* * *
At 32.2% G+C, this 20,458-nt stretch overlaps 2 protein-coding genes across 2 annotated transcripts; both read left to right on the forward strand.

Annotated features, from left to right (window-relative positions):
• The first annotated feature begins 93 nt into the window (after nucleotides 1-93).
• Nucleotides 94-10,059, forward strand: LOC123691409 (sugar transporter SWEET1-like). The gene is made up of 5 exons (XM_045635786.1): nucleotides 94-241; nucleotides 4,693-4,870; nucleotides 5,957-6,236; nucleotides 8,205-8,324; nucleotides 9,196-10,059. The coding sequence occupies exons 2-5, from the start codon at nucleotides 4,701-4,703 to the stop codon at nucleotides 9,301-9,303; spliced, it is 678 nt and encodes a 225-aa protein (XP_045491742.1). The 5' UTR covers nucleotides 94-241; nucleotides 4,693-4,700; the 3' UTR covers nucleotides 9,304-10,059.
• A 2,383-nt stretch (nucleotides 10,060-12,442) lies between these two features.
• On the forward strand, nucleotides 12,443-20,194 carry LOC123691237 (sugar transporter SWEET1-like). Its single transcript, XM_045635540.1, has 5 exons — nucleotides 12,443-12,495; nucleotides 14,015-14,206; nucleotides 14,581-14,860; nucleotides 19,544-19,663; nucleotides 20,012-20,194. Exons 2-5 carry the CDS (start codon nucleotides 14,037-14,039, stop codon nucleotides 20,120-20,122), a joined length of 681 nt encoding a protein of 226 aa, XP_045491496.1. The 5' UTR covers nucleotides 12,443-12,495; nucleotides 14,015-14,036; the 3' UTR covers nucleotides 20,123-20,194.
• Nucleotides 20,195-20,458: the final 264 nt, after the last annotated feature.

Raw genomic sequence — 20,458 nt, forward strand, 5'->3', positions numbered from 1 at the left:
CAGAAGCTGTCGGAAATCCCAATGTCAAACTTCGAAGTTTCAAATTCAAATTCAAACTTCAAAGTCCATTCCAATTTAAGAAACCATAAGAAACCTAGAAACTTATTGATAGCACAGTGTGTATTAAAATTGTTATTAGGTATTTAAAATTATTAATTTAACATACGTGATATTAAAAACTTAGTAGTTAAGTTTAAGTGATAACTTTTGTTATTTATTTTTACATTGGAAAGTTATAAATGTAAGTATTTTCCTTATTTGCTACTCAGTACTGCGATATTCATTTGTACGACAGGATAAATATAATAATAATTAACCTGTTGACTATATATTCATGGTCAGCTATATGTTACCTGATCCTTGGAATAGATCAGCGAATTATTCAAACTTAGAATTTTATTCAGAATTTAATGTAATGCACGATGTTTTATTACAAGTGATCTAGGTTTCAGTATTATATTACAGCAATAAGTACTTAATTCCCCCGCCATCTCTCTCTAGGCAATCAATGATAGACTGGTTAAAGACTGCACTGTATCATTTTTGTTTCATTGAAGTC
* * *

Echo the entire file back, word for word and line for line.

At 32.2% G+C, this 20,458-nt stretch overlaps 2 protein-coding genes across 2 annotated transcripts; both read left to right on the forward strand.

Annotated features, from left to right (window-relative positions):
• The first annotated feature begins 93 nt into the window (after nucleotides 1-93).
• Nucleotides 94-10,059, forward strand: LOC123691409 (sugar transporter SWEET1-like). The gene is made up of 5 exons (XM_045635786.1): nucleotides 94-241; nucleotides 4,693-4,870; nucleotides 5,957-6,236; nucleotides 8,205-8,324; nucleotides 9,196-10,059. The coding sequence occupies exons 2-5, from the start codon at nucleotides 4,701-4,703 to the stop codon at nucleotides 9,301-9,303; spliced, it is 678 nt and encodes a 225-aa protein (XP_045491742.1). The 5' UTR covers nucleotides 94-241; nucleotides 4,693-4,700; the 3' UTR covers nucleotides 9,304-10,059.
• A 2,383-nt stretch (nucleotides 10,060-12,442) lies between these two features.
• On the forward strand, nucleotides 12,443-20,194 carry LOC123691237 (sugar transporter SWEET1-like). Its single transcript, XM_045635540.1, has 5 exons — nucleotides 12,443-12,495; nucleotides 14,015-14,206; nucleotides 14,581-14,860; nucleotides 19,544-19,663; nucleotides 20,012-20,194. Exons 2-5 carry the CDS (start codon nucleotides 14,037-14,039, stop codon nucleotides 20,120-20,122), a joined length of 681 nt encoding a protein of 226 aa, XP_045491496.1. The 5' UTR covers nucleotides 12,443-12,495; nucleotides 14,015-14,036; the 3' UTR covers nucleotides 20,123-20,194.
• Nucleotides 20,195-20,458: the final 264 nt, after the last annotated feature.

Raw genomic sequence — 20,458 nt, forward strand, 5'->3', positions numbered from 1 at the left:
CAGAAGCTGTCGGAAATCCCAATGTCAAACTTCGAAGTTTCAAATTCAAATTCAAACTTCAAAGTCCATTCCAATTTAAGAAACCATAAGAAACCTAGAAACTTATTGATAGCACAGTGTGTATTAAAATTGTTATTAGGTATTTAAAATTATTAATTTAACATACGTGATATTAAAAACTTAGTAGTTAAGTTTAAGTGATAACTTTTGTTATTTATTTTTACATTGGAAAGTTATAAATGTAAGTATTTTCCTTATTTGCTACTCAGTACTGCGATATTCATTTGTACGACAGGATAAATATAATAATAATTAACCTGTTGACTATATATTCATGGTCAGCTATATGTTACCTGATCCTTGGAATAGATCAGCGAATTATTCAAACTTAGAATTTTATTCAGAATTTAATGTAATGCACGATGTTTTATTACAAGTGATCTAGGTTTCAGTATTATATTACAGCAATAAGTACTTAATTCCCCCGCCATCTCTCTCTAGGCAATCAATGATAGACTGGTTAAAGACTGCACTGTATCATTTTTGTTTCATTGAAGTC